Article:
Christopher B. was charged by criminal complaint with the prerequisite crimes and found not competent to stand trial, and his criminal proceedings were stayed while he was committed to a state hospital. As he neared the end of his maximum legal commitment there, the hospital determined that he could not be restored to competency because he refused voluntary treatment, and recommended a Murphy conservatorship.

With Christopher B.’s release imminent and the prosecutor unable to file a criminal information because of the stay of proceedings, the prosecutor instead obtained a new grand jury indictment on the same charges in order to establish the criminal proceedings prerequisite to a Murphy conservatorship.

You might be thinking that the indictment maneuver involved some sleight-of-hand, but it was perfectly legitimate. The sleight-of-hand wasn’t attempted until later (though I am not alleging it was intentional sleight-of-hand), after the prosecutor agreed to have the court dismiss the “charges” against Christopher B. Apparently recognizing after the fact that the dismissal of the charges would eliminate the prerequisite for a Murphy conservatorship, the prosecutor asked the court to “clarify” its ruling so that it dismissed only the original complaint and not the subsequent indictment. Even though Christopher B.’s defense counsel acquiesced to this request, that wasn’t the end of the matter.

In the conservatorship proceeding, Christopher B. argued that there was insufficient evidence of the prerequisite pending criminal proceeding. But wait, you say to yourself, didn’t the criminal court clarify its order to specify that the dismissal applied only to the complaint and not the indictment? The Court of Appeal doesn’t buy that for one minute, finding that this amounted to much more than a clarification:

In the present case, the criminal court issued an order of dismissal unambiguously dismissing the entire case at the request of the prosecution. Having realized the effect on the continued viability of the conservatorship proceeding, the prosecutor then sought on the next day to convince the criminal court to “clarify” that its ruling applied only to the underlying complaint. (It is unclear why the prosecutor chose to pursue this subterfuge rather than take the straightforward route of seeking a reindictment; at oral argument the parties did not explore, beyond conclusory assertions with limited analysis, whether a second prosecution would have been time barred.)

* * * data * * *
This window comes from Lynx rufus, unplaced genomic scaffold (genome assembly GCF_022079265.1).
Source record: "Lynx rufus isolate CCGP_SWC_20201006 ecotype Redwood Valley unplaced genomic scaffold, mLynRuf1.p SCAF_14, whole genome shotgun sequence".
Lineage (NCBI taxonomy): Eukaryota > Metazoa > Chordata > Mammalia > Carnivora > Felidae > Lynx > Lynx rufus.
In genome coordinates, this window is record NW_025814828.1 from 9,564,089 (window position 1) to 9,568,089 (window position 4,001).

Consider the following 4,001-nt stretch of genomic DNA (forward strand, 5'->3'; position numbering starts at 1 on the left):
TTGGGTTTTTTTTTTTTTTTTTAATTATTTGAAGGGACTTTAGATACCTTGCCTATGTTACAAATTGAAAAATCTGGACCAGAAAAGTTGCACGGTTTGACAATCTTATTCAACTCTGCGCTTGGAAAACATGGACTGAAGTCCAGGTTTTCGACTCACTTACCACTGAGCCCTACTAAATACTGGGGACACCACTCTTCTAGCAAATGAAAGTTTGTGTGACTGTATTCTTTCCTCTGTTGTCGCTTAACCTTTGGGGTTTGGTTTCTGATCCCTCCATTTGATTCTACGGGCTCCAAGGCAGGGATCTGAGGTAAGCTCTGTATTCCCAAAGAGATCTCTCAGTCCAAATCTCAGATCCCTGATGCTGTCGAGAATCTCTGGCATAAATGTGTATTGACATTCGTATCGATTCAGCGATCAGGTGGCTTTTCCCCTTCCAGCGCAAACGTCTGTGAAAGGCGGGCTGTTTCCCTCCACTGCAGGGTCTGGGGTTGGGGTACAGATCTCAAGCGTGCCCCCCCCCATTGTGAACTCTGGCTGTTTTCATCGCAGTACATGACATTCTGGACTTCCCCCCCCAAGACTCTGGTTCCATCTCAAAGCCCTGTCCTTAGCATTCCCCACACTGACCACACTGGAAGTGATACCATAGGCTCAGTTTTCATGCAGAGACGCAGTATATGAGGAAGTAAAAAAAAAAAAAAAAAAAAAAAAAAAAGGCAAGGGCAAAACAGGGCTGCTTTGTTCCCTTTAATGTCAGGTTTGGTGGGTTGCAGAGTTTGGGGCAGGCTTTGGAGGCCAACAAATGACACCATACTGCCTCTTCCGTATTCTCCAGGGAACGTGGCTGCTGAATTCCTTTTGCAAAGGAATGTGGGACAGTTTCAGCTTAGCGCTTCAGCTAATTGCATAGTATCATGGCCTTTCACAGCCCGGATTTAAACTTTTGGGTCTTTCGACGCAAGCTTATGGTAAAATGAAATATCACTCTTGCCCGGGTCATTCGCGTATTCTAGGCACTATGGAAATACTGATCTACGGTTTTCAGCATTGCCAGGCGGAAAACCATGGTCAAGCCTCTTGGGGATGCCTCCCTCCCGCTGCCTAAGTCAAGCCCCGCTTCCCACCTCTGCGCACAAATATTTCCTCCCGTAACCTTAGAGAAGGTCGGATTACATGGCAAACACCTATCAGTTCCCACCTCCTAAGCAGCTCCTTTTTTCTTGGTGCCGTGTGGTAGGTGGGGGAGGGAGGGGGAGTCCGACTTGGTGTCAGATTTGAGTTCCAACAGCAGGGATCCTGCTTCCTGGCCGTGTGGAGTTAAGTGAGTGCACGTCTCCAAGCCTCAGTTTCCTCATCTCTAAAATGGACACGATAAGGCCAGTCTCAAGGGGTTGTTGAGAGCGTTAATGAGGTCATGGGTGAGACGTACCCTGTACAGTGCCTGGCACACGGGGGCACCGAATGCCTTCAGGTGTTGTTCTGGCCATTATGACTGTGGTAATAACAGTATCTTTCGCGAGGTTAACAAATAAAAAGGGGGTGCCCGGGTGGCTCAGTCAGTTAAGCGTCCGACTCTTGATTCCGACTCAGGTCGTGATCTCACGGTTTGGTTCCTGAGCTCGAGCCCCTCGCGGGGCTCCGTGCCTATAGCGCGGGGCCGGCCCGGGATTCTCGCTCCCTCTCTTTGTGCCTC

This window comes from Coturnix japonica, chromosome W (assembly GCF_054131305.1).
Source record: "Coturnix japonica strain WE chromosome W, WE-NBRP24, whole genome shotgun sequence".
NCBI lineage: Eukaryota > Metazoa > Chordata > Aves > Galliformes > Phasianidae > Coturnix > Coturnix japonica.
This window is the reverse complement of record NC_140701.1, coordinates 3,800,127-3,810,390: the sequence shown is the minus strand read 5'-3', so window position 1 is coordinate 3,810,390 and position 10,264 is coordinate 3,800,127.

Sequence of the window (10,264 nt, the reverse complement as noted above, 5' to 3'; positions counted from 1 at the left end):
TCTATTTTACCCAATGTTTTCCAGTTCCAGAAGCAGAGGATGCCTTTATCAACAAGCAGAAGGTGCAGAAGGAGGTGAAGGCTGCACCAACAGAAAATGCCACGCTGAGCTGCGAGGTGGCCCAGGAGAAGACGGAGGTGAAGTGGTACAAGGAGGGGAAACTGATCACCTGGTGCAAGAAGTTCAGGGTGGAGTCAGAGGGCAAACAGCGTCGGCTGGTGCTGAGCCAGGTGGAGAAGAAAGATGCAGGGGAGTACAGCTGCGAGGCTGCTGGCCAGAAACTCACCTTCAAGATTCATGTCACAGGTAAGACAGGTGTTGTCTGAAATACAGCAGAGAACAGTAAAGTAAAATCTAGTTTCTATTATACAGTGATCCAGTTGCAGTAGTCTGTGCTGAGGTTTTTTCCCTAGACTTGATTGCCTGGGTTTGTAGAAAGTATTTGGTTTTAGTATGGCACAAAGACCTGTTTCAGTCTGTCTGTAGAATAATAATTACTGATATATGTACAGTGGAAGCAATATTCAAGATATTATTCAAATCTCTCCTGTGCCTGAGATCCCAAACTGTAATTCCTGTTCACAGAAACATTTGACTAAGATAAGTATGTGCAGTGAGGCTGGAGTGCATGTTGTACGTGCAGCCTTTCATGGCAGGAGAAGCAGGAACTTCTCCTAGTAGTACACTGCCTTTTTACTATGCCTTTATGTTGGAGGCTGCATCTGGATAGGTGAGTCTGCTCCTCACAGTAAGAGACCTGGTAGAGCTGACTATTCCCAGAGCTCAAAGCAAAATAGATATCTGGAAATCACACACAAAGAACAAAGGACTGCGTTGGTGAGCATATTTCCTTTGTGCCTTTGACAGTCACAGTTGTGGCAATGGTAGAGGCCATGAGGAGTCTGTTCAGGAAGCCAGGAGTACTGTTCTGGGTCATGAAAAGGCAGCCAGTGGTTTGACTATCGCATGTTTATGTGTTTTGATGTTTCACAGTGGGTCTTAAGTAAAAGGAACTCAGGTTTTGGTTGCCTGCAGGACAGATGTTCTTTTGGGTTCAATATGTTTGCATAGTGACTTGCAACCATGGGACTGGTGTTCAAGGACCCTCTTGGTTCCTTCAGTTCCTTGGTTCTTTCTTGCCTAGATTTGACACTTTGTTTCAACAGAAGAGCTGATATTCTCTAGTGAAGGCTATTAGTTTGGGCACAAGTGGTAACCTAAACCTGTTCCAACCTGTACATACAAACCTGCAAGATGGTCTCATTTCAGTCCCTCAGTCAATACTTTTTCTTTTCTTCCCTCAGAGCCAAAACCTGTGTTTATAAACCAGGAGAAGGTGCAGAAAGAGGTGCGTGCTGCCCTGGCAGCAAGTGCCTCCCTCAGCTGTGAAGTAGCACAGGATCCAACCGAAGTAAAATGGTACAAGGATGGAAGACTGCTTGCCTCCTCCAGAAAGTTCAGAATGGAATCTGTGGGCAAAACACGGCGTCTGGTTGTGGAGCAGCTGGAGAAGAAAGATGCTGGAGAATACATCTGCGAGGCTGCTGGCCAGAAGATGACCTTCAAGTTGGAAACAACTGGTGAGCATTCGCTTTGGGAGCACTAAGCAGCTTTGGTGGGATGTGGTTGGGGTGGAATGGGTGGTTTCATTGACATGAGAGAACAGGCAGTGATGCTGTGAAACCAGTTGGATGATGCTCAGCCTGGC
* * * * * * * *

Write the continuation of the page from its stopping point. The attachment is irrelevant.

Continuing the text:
(Emphasis added.) In other words, this was not merely a clerical correction, which a trial court can always make. This was a correction of judicial error of a final judgment, something the criminal trial court had no jurisdiction to do. Calling the criminal trial court’s conduct “transparent efforts to garb its reconsideration of its dismissal of the criminal case in the cloak of “interpreting” an otherwise unambiguous dismissal order,” the Court of Appeal finds that the trial court lacked jurisdiction to correct the judgment, the original judgment dismissing all charges (thus applicable to the complaint and the indictment) stands, and there is thus no evidence of a pending criminal proceeding, requiring that the order establishing the Murphy conservatorship be reversed.

The lesson of Christopher B. is that a trial court’s “clarification” of a ruling must be closely examined to see if it implicates jurisdictional concerns. Litigators should consider this when seeking or opposing such clarification, and Orlando crime defense lawyers on appeal should give such “clarifications” special scrutiny.

The deadline for filing the memorandum and affidavits in support of a motion for new trial is not jurisdictional

Some parties try to make jurisdictional issues out of non-jurisdictional ones. You can hardly blame them, given the fatal nature of jurisdictional defects.

One recent attempt — but ultimately an unsuccessful one — was in Kabran v. Sharp Memorial Hospital (2015) 236 Cal.App.4th 1294, in which the appellant (Sharp) claimed that the trial court lacked jurisdiction to grant a new trial. That’s a somewhat surprising contention, seeing as how the respondent timely filed her notice of intention to move for a new trial (Code Civ. Proc., § 659, subd. (a)) and the court granted the motion within the 60-day jurisdictional deadline (Code Civ. Proc., § 660) on a ground stated in that notice.